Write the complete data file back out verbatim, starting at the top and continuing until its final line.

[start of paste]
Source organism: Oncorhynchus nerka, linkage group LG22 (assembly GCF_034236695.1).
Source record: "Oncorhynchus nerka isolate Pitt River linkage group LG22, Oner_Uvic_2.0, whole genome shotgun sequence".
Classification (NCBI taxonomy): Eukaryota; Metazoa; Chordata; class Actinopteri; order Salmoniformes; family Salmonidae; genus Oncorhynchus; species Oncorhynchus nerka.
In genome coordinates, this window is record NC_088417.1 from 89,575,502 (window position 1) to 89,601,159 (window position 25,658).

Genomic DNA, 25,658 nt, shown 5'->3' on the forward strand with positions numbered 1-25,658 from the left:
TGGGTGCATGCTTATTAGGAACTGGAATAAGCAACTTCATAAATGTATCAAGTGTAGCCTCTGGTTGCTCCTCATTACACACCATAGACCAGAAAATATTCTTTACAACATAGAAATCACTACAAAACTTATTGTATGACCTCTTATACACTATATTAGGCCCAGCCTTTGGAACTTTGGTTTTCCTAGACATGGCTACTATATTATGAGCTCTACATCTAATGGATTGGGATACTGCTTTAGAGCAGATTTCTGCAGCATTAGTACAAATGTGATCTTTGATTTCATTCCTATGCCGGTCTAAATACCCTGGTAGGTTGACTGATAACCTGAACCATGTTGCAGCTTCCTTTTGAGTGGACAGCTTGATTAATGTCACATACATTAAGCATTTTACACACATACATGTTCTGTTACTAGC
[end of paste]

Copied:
Source organism: Oncorhynchus nerka, linkage group LG22 (assembly GCF_034236695.1).
Source record: "Oncorhynchus nerka isolate Pitt River linkage group LG22, Oner_Uvic_2.0, whole genome shotgun sequence".
Classification (NCBI taxonomy): Eukaryota; Metazoa; Chordata; class Actinopteri; order Salmoniformes; family Salmonidae; genus Oncorhynchus; species Oncorhynchus nerka.
In genome coordinates, this window is record NC_088417.1 from 89,575,502 (window position 1) to 89,601,159 (window position 25,658).

Genomic DNA, 25,658 nt, shown 5'->3' on the forward strand with positions numbered 1-25,658 from the left:
TGGGTGCATGCTTATTAGGAACTGGAATAAGCAACTTCATAAATGTATCAAGTGTAGCCTCTGGTTGCTCCTCATTACACACCATAGACCAGAAAATATTCTTTACAACATAGAAATCACTACAAAACTTATTGTATGACCTCTTATACACTATATTAGGCCCAGCCTTTGGAACTTTGGTTTTCCTAGACATGGCTACTATATTATGAGCTCTACATCTAATGGATTGGGATACTGCTTTAGAGCAGATTTCTGCAGCATTAGTACAAATGTGATCTTTGATTTCATTCCTATGCCGGTCTAAATACCCTGGTAGGTTGACTGATAACCTGAACCATGTTGCAGCTTCCTTTTGAGTGGACAGCTTGATTAATGTCACATACATTAAGCATTTTACACACATACATGTTCTGTTACTAGC